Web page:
• News
  • Columns
  • Interviews
  • BW Communities
  • Events
  • BW TV
  • Subscribe to Print
BW Businessworld

World Can Be Your Oyster

Photo Credit :

The year was 2000. My friend Satish’s company in Bangalore was acquired by a large US semi-conductor company, and he was asked to relocate to the Bay area. Satish did not fall into the “right out of college,  going to do MS and explore the world” category. He had a family, with two young boys and a wife who was a practicing architect. But move to the US he did, for he could see that his role in business development would not grow further if he insisted on sticking to Bangalore. He needed to go where the larger market was, and he needed to be close to the executive team, if he wanted to continue to be relevant in the new environment. The more interesting part of this story is not Satish, but his wife Kajal. Kajal had graduated from an architecture school in Punjab, and had been designing homes and offices in India for a decade. 

When she landed in the Bay area, she realised that the architecture profession offered very different prospects in the US.  A majority of homeowners bought existing homes, sometimes as old as 40 years, and just redesigned the interiors. Builders of new homes were large publicly listed companies who mass-produced new homes. So, custom building of the kind that we see in India was restricted to the very rich 1-2 per cent, and the rich had a marked preference for international names when it came to choosing an architect.

So Kajal had two choices - she could choose to work for a large architecture firm as a lowly, bottom-of-the-rung architect, or she could look at a completely different profession that had far better prospects in the area she had chosen to live. Kajal was smart, and chose the more difficult route of re-inventing herself in the changed circumstance. She went back to college, did her Masters in IC design,  and restarted her career as a semi-conductor design engineer!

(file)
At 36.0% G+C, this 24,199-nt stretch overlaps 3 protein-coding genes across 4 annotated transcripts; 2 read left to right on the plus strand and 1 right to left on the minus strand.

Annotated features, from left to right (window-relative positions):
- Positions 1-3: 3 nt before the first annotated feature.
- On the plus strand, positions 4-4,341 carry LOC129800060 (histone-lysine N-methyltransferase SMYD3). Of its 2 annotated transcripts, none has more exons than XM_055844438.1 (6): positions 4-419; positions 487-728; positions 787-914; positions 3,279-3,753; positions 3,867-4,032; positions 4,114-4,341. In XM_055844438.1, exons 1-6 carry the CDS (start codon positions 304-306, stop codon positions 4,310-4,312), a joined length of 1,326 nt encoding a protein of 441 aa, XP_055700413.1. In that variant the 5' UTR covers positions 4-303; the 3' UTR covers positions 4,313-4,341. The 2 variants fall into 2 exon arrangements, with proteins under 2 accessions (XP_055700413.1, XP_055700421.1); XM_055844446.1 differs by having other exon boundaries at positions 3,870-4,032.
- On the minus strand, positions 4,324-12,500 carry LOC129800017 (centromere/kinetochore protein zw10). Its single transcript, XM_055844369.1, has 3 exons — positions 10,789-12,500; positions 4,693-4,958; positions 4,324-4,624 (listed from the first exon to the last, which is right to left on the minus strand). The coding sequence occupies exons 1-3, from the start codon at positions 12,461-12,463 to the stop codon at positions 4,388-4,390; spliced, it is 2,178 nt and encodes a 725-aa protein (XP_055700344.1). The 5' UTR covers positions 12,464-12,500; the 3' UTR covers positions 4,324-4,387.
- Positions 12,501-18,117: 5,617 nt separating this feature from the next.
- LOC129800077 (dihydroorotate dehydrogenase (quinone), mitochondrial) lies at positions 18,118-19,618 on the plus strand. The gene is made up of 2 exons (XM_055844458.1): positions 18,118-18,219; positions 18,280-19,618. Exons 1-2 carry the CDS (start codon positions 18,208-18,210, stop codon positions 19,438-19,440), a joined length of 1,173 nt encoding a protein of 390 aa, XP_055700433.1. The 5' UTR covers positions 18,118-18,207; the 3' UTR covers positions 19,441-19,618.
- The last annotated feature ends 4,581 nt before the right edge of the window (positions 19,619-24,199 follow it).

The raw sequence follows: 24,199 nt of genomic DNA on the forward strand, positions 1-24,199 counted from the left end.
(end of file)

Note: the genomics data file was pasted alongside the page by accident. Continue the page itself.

Whenever I hear rumblings around jobs, I think of Kajal and Satish. Jobs, and that too the right jobs,  don’t fall into your lap. You make them making some not-so-easy, proactive, moves.  We, in India, have had a great run for the past decade, with GDP growth rates sprinting up to a high of 8.5 per cent in 2010-11 and the economy expanding on almost all fronts, be it agriculture, manufacturing,  infrastructure or services. But in the recent past, the global slowdown and a weak political leadership put the country back on a downward slope, with a sharp decline in the growth rate to 6.5 per cent for 2012. 

The stalled growth implies that jobs are going to be more difficult to come by as corporates, both in the public and private sectors, tighten their belts to survive the slowdown. Owing to the economic slowdown, the number of new jobs created is estimated to fall by a whopping 3 million this fiscal, according to economist Bibek Debroy. A survey by the recruitment firm Manpower reveals that India’s employment scenario is the weakest in the last three years(2010-12). And industry body Ficci states that the waiting period to find a job has increased from 2-3 months in earlier years to 9-10 months today. Many job seekers are settling for junior roles (ref: The FMCG sector has been badly hurt by the tightening of purse strings by individual consumers in urban markets. The telecom Sector has had its share of woes, with the cancellation of 2G licenses and uncertainty surrounding all policy decisions.  Many JVs like Etisalat and Sistema, that were formed during the telecom boom period, have either already closed shop, or planning to do so in the near future. The insurance industry has had its share of layoffs, with Future Generali cutting 30 per cent of its workforce and closing several branches.